Prior to 1999, infants in the United Kingdom who were born with suspected biliary atresia were investigated in regional centers. If the diagnosis was confirmed a Kasai operation was done at the regional center.
Currently, infants with suspected biliary atresia in England and Wales are referred to 1 of 3 designated centers where the Kasai operation and liver transplantation (if necessary) can be done.
In this study, doctors assessed clearance of jaundice (bilirubin <20 µmol/L) as an early outcome in all cases of biliary atresia.
The team estimated survival using the Kaplan-Meier method with endpoints of liver transplantation or death.
|Overall 4-year estimated actuarial survival was 89%.|
The team found that 148 infants with biliary atresia were treated between 1999 and 2002.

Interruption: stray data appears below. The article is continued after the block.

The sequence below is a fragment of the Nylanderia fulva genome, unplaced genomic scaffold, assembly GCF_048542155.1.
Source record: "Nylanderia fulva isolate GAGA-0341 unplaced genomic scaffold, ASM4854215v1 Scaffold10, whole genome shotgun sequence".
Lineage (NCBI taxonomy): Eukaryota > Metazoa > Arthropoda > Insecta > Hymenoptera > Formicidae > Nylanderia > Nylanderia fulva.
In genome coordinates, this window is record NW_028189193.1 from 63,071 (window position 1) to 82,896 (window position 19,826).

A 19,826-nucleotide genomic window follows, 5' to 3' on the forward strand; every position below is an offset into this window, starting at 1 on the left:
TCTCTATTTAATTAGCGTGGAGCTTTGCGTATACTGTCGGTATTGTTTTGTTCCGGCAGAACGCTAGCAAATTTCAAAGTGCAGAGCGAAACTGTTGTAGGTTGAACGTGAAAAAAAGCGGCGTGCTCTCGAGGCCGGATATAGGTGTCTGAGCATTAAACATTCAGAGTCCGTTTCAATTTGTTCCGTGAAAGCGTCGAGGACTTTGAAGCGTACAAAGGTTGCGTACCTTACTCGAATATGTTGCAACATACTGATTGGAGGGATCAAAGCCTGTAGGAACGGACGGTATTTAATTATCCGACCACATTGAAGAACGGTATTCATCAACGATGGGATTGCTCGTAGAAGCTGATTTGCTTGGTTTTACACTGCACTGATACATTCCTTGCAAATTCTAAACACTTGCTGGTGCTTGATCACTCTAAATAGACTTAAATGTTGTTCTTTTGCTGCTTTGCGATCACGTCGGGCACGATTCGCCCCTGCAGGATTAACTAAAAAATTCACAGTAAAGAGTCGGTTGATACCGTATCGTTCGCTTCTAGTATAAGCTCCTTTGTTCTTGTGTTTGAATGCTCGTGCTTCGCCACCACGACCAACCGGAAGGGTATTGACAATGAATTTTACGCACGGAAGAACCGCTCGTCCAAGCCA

A primary portoenterostomy was done in 96% of infants and a primary liver transplant in 3%. One child died before any intervention.
The doctors established that early clearance of jaundice after portoenterostomy was achieved in 57% of 142 infants.
Liver transplantation was done in 37% of those undergoing portoenterostomy.
Overall, 9% of infants died.
The team found that of the 135 children who survived 62% still have their native liver.
The team calculated the overall 4-year estimated actuarial survival to be 89%, while the 4-year estimated actuarial survival with native liver was 51%.
Dr Mark Davenport and colleagues concluded, "Our early results suggest that surgical outcome can be improved by centralization of care to supra-regional centers".